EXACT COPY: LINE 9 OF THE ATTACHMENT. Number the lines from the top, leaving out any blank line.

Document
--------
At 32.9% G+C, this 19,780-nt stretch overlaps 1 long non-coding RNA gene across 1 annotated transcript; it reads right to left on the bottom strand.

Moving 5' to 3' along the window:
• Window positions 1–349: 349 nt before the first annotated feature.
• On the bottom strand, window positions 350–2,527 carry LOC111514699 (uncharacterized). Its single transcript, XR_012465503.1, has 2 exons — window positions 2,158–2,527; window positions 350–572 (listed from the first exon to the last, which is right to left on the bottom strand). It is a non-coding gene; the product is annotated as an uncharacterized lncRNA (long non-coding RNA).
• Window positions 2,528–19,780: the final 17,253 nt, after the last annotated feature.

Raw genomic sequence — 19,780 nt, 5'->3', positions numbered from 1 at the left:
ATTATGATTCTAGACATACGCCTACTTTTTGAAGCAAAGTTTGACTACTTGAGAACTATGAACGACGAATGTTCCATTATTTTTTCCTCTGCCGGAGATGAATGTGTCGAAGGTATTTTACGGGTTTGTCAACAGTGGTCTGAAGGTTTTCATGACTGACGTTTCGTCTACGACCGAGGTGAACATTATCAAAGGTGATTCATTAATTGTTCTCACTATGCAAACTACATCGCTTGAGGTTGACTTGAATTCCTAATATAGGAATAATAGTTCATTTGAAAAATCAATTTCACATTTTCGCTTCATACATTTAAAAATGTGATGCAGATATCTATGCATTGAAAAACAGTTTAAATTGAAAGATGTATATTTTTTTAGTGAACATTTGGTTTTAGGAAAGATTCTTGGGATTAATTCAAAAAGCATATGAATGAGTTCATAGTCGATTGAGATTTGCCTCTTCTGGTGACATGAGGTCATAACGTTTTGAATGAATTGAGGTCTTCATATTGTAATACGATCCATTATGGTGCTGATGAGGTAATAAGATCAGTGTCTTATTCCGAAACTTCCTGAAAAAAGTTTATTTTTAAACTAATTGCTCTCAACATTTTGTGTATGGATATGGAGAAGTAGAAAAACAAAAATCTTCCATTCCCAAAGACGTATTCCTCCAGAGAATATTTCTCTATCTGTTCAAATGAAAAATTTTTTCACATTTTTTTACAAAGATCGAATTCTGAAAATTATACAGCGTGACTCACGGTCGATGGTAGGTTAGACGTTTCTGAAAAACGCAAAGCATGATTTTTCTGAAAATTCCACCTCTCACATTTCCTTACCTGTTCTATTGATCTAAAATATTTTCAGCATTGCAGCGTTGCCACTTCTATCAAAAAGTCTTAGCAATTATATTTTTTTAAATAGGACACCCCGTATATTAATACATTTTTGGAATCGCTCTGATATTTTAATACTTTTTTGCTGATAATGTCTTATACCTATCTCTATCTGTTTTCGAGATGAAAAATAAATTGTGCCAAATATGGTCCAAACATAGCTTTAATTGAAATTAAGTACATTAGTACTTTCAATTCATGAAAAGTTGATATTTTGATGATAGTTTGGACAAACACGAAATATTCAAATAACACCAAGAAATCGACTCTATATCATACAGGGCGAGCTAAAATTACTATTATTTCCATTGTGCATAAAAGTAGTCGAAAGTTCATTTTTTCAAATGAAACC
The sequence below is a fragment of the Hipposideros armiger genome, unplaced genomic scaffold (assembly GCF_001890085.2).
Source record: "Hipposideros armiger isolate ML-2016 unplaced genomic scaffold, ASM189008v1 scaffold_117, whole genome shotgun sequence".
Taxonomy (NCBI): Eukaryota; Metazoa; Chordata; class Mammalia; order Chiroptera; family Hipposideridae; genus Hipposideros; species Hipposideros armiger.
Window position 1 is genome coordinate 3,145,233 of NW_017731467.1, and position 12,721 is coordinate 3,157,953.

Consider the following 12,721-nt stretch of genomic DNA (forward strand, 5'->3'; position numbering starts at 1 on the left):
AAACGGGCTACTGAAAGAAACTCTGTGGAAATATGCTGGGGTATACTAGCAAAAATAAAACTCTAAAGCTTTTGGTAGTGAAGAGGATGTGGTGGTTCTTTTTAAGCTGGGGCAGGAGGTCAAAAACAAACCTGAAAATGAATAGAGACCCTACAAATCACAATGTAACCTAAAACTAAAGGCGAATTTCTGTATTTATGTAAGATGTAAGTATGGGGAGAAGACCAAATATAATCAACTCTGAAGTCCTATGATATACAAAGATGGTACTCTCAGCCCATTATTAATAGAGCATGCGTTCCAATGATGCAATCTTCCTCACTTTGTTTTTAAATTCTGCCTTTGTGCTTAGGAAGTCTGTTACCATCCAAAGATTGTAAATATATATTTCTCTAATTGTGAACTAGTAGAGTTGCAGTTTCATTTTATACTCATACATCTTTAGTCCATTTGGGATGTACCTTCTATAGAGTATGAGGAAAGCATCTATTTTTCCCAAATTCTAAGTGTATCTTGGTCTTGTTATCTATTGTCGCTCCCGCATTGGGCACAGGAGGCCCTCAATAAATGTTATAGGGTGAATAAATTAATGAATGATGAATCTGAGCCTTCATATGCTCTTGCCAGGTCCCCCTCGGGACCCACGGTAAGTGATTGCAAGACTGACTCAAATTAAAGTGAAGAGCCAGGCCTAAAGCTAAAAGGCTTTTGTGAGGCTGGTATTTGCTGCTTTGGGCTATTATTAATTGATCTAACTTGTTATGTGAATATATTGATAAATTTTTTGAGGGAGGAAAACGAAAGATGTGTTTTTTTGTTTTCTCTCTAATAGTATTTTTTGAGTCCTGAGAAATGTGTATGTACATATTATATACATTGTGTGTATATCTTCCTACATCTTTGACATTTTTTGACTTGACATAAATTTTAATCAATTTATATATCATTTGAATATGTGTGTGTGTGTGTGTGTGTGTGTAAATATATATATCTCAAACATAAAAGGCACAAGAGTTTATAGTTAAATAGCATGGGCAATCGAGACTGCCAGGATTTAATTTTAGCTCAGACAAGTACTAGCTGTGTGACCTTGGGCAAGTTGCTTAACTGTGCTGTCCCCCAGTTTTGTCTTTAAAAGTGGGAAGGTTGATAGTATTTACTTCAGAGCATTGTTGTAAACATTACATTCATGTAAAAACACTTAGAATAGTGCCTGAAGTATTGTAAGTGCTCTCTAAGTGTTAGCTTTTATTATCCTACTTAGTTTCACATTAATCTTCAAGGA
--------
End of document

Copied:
Source record: "Hipposideros armiger isolate ML-2016 unplaced genomic scaffold, ASM189008v1 scaffold_117, whole genome shotgun sequence".